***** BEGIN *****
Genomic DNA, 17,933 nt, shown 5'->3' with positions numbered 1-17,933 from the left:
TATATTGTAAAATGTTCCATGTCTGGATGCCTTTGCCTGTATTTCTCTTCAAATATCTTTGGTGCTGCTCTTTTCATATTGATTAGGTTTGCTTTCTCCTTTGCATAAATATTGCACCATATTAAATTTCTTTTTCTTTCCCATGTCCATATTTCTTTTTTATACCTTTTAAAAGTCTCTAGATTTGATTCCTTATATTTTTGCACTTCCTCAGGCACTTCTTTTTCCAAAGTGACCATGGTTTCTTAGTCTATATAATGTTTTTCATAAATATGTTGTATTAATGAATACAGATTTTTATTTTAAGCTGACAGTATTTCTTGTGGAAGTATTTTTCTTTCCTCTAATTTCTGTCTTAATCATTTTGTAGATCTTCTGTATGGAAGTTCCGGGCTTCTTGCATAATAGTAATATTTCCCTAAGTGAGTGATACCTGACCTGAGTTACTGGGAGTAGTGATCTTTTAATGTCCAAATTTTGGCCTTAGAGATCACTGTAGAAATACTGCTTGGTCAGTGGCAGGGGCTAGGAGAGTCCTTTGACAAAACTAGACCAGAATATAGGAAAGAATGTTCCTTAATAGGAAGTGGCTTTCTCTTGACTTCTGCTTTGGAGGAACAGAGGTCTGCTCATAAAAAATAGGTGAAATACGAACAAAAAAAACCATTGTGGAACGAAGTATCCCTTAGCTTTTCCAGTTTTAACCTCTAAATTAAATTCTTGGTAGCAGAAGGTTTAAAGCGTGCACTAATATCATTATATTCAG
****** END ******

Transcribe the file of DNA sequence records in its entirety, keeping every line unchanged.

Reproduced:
Genomic DNA, 17,933 nt, shown 5'->3' with positions numbered 1-17,933 from the left:
TATATTGTAAAATGTTCCATGTCTGGATGCCTTTGCCTGTATTTCTCTTCAAATATCTTTGGTGCTGCTCTTTTCATATTGATTAGGTTTGCTTTCTCCTTTGCATAAATATTGCACCATATTAAATTTCTTTTTCTTTCCCATGTCCATATTTCTTTTTTATACCTTTTAAAAGTCTCTAGATTTGATTCCTTATATTTTTGCACTTCCTCAGGCACTTCTTTTTCCAAAGTGACCATGGTTTCTTAGTCTATATAATGTTTTTCATAAATATGTTGTATTAATGAATACAGATTTTTATTTTAAGCTGACAGTATTTCTTGTGGAAGTATTTTTCTTTCCTCTAATTTCTGTCTTAATCATTTTGTAGATCTTCTGTATGGAAGTTCCGGGCTTCTTGCATAATAGTAATATTTCCCTAAGTGAGTGATACCTGACCTGAGTTACTGGGAGTAGTGATCTTTTAATGTCCAAATTTTGGCCTTAGAGATCACTGTAGAAATACTGCTTGGTCAGTGGCAGGGGCTAGGAGAGTCCTTTGACAAAACTAGACCAGAATATAGGAAAGAATGTTCCTTAATAGGAAGTGGCTTTCTCTTGACTTCTGCTTTGGAGGAACAGAGGTCTGCTCATAAAAAATAGGTGAAATACGAACAAAAAAAACCATTGTGGAACGAAGTATCCCTTAGCTTTTCCAGTTTTAACCTCTAAATTAAATTCTTGGTAGCAGAAGGTTTAAAGCGTGCACTAATATCATTATATTCAG